First Two-Headed Bull Shark Discovered
March 26, 2013

World’s First Two-Headed Bull Shark Found In Gulf Of Mexico

Brett Smith for - Your Universe Online

According to a report in the Journal of Fish Biology,“¯American marine biologists discovered the first ever two-headed bull shark last year in the Gulf of Mexico. Different from conjoined twins whose bodies are connected in utero, the phenomenon known as dicephalia has previously  been observed in other marine species such as blue or tope sharks.

“This is certainly one of those interesting and rarely detected phenomena,” said report co-author Michael Wagner, assistant professor of fisheries and wildlife at Michigan State University. “It´s good that we have this documented as part of the world´s natural history, but we´d certainly have to find many more before we could draw any conclusions about what caused this.”

Creatures with dicephalia often die quickly after birth, making their discovery extremely rare. The researchers were fortunate that a fisherman found the two-headed shark after opening the uterus of an adult shark he had caught.

“You´ll see many more cases of two-headed lizards and snakes,” Wagner said. “That´s because those organisms are often bred in captivity, and the breeders are more likely to observe the anomalies.”

According to Wagner, the two-headed shark would have never survived in the wild and it died very quickly after being discovered. He added that the shark´s body development suffered from the amount of energy that growing and maintaining two heads demands.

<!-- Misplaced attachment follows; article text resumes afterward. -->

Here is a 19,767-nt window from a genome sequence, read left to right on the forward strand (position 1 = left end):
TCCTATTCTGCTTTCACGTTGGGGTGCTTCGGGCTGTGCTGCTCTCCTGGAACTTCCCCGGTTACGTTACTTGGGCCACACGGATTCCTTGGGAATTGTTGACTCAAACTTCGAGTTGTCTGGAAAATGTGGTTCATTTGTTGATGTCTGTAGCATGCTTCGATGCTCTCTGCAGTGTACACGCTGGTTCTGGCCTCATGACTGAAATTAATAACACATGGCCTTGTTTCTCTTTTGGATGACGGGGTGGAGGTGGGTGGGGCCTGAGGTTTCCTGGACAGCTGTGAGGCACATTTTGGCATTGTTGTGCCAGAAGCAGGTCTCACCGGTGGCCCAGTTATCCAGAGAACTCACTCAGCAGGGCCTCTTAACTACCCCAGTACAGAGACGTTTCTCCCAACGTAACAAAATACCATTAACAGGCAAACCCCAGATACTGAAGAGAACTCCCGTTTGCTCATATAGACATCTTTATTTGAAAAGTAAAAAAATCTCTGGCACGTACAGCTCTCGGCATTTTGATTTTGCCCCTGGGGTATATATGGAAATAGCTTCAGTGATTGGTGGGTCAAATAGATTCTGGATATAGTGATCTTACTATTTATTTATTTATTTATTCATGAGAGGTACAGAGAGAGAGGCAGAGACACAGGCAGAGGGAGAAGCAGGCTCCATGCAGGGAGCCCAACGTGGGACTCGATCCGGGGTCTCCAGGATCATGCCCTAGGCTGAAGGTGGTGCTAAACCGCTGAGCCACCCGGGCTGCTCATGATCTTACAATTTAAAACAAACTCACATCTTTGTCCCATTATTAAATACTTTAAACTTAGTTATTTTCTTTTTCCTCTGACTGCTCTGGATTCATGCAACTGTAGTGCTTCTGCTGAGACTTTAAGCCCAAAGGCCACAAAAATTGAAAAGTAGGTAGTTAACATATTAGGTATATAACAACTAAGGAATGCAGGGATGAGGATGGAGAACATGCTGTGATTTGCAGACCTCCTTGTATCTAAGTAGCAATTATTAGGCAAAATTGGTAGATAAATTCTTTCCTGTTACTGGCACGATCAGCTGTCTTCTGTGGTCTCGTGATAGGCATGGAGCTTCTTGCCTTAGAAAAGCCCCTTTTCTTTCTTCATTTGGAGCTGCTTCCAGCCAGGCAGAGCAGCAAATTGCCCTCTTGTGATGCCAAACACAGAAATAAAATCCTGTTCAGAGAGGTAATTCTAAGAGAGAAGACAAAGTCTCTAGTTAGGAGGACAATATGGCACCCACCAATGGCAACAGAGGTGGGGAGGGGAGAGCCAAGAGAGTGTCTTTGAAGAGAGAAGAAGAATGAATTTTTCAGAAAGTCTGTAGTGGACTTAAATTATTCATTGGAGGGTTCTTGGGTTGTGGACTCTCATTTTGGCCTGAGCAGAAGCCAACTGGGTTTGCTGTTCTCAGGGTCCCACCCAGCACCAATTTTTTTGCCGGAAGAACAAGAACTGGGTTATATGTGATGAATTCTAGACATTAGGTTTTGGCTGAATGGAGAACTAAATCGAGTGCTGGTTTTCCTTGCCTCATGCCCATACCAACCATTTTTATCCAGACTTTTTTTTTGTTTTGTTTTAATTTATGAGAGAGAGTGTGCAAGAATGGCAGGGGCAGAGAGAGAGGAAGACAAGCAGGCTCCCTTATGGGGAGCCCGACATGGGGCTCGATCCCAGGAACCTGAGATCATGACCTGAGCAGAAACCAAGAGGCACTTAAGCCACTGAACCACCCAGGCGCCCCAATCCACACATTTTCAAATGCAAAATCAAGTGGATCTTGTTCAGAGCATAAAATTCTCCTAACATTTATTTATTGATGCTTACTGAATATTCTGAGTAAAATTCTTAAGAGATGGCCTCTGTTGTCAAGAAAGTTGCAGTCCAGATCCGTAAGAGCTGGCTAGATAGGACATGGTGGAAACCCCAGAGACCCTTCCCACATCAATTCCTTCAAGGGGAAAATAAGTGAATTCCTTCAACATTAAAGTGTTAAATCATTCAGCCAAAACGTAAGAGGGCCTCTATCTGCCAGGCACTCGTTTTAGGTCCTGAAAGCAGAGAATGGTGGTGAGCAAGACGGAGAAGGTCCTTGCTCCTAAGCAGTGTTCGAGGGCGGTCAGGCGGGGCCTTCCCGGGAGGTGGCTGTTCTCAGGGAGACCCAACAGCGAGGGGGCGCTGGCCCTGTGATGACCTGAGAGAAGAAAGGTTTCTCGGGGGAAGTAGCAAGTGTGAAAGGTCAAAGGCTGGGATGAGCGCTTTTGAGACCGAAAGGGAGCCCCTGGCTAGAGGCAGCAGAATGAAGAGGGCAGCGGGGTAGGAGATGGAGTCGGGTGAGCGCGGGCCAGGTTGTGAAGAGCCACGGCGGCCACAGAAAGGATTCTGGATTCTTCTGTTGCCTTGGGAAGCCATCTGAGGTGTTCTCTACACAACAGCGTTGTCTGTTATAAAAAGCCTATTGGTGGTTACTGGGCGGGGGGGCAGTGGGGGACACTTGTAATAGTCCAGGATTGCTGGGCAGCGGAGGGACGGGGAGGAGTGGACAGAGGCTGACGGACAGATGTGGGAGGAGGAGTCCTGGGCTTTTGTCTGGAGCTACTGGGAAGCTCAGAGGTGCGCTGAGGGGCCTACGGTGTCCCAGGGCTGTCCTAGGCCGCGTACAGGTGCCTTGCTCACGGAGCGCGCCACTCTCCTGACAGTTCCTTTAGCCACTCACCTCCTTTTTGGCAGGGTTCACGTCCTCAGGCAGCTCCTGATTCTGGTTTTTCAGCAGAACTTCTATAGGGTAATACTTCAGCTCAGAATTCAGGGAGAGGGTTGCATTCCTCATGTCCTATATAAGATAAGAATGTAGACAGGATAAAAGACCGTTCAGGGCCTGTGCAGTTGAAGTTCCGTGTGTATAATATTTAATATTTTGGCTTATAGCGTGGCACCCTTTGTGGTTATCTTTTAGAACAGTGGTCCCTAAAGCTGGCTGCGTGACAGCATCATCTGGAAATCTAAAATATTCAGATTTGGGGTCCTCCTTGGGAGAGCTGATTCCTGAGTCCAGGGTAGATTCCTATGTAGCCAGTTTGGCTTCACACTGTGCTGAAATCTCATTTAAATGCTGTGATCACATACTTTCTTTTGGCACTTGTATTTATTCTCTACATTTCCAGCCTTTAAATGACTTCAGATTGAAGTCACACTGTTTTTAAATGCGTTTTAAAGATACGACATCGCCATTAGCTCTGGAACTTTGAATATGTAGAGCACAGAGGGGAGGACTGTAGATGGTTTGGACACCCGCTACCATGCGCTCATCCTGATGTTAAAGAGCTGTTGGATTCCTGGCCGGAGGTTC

“It had very developed heads, but a very stunted body," he told OurAmazingPlanet.

After transporting the shark to Wagner´s lab back at Michigan State, the marine biologist and his team were able to use magnetic resonance imaging (MRI) scanners to examine the anomalous shark in greater detail. The images revealed that the shark had two distinct heads, hearts and stomachs. The dual physiologies joined together in the back half of the animal and terminated in a single tail.

Wagner cautioned against hastily attributing the shark´s abnormal physiology to pollution in order to further a conservation agenda.

“Given the timing of the shark´s discovery with the Deepwater Horizon oil spill, I could see how some people may want to jump to conclusions,” Wagner said. “Making that leap is unwarranted. We simply have no evidence to support that cause or any other.”

Despite Wagner´s assertion, there have been many reports linking deformed creatures in the Gulf of Mexico to the Deep Water Horizon accident in 2010. Last year, Al Jazeera reported that the oil and chemical dispersants that were used to clean up the oil spill were causing mutations such as eyeless shrimp and clawless crabs.

"Disturbingly, not only do the shrimp lack eyes, they even lack eye sockets,” Louisiana commercial fisher Tracy Kuhn told the Arab news network.

"Some shrimpers are catching these out in the open Gulf [of Mexico]," she added, "They are also catching them in Alabama and Mississippi. We are also finding eyeless crabs, crabs with their shells soft instead of hard, full grown crabs that are one-fifth their normal size, clawless crabs, and crabs with shells that don't have their usual spikes “¦ they look like they've been burned off by chemicals."

Besides potentially causing widespread mutations, the fishing industry has also reported a significant drop in productivity since the spill.